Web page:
Friday, 23 September 2011

The Importance of Versatility

I really like Apple computers. I like the simplicity of the interface especially on the mobile platforms. I like the way I can take a film from iPhoto through iMovie to iDVD. I also like the way apps allow me to educate, play and explore at the same time. The thing is, I really like Windows too. I like the interface on PCs. I like the fact that I can get right into the depths of the OS and play around with it and I love Open Source software and gaming.  I have friends who have an almost religious fervour about Apple computers and I have friends who are equally zealous about Windows.
To me a computer is a tool. Sometimes I use it well, often rather badly. This is sometimes down to how well I know the software but more often than not it is down to how well the computer is working for me.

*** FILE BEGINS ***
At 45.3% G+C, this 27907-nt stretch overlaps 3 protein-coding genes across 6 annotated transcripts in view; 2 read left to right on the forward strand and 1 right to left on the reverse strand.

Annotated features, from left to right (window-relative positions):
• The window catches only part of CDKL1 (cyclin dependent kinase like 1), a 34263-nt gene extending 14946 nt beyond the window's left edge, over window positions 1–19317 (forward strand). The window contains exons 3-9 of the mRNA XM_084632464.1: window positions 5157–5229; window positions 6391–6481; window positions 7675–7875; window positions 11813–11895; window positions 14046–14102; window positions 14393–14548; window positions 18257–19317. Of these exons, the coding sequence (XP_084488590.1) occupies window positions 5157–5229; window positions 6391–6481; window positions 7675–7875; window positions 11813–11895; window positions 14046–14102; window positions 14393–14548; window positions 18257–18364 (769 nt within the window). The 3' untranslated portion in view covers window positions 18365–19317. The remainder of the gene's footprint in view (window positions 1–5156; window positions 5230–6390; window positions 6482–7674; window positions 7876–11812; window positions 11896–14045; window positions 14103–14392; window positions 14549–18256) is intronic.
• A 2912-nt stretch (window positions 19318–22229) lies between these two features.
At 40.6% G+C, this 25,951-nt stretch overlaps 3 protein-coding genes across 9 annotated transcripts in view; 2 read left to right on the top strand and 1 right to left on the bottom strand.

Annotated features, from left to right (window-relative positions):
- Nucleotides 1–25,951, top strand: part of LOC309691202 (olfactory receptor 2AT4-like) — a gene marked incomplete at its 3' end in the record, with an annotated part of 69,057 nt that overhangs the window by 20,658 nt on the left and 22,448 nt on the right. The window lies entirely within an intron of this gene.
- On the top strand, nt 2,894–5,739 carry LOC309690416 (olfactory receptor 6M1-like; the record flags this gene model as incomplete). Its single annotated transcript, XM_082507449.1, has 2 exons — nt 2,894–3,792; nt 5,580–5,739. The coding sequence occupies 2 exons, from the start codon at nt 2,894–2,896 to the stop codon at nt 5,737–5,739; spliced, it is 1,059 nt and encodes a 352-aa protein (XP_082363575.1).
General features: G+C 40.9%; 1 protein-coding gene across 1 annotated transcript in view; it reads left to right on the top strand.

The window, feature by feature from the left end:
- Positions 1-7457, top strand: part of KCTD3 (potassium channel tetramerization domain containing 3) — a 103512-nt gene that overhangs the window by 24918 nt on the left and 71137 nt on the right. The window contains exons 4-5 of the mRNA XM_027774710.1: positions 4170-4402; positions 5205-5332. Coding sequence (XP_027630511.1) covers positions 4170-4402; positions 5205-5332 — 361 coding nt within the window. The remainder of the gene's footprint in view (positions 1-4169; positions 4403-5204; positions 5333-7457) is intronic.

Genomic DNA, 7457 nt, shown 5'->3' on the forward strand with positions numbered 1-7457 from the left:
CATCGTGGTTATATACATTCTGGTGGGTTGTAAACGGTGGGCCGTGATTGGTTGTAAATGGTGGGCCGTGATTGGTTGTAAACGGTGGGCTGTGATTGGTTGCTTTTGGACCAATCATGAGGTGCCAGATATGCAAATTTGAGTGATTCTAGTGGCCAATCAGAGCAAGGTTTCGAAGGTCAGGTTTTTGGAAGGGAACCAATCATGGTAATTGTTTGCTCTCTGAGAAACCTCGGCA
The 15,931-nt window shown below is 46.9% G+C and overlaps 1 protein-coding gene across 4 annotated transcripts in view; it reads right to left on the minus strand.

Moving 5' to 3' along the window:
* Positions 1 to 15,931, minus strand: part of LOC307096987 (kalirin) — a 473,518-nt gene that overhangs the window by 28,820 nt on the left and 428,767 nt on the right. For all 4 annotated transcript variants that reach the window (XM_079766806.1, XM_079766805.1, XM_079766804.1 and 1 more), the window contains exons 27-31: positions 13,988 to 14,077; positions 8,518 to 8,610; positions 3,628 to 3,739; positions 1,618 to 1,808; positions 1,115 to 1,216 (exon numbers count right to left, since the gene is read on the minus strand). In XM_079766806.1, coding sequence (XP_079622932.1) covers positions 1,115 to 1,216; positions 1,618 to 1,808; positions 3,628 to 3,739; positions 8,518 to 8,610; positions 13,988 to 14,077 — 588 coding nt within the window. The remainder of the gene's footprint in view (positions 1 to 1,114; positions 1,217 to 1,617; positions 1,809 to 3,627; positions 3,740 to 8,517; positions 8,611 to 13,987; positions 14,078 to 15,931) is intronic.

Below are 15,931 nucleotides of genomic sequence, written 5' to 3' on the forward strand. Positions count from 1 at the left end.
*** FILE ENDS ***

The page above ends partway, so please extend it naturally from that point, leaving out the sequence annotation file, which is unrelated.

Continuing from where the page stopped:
As an educator, my job is to teach children. When I was at school we made use of a BBC Micro. When I was at college, we used Windows 95. When I started teaching, there were only a few computers i
n school and five years ago the touch screen mobile platform was only just starting.
The fact is that we cannot anticipate the sorts of operating systems and technology that our children will be working on in ten years when they leave school and go into the adult world. It is imperative that we teach children how to use the tools we give them effectively. Even more importantly we need to teach them the basic skills that you need to be able to adapt so that you can work with computers of the future. It is only by doing this that we will be able to ensure our children are prepared for the future.  Our children need to be taught to use OSX, Windows and even Linux. It is only by doing this that we can get away from people saying that they cannot use one system or another and make our children future proof as well as our hardware.
Lesson 1: Turn it off, wait thirty seconds, then turn it on.

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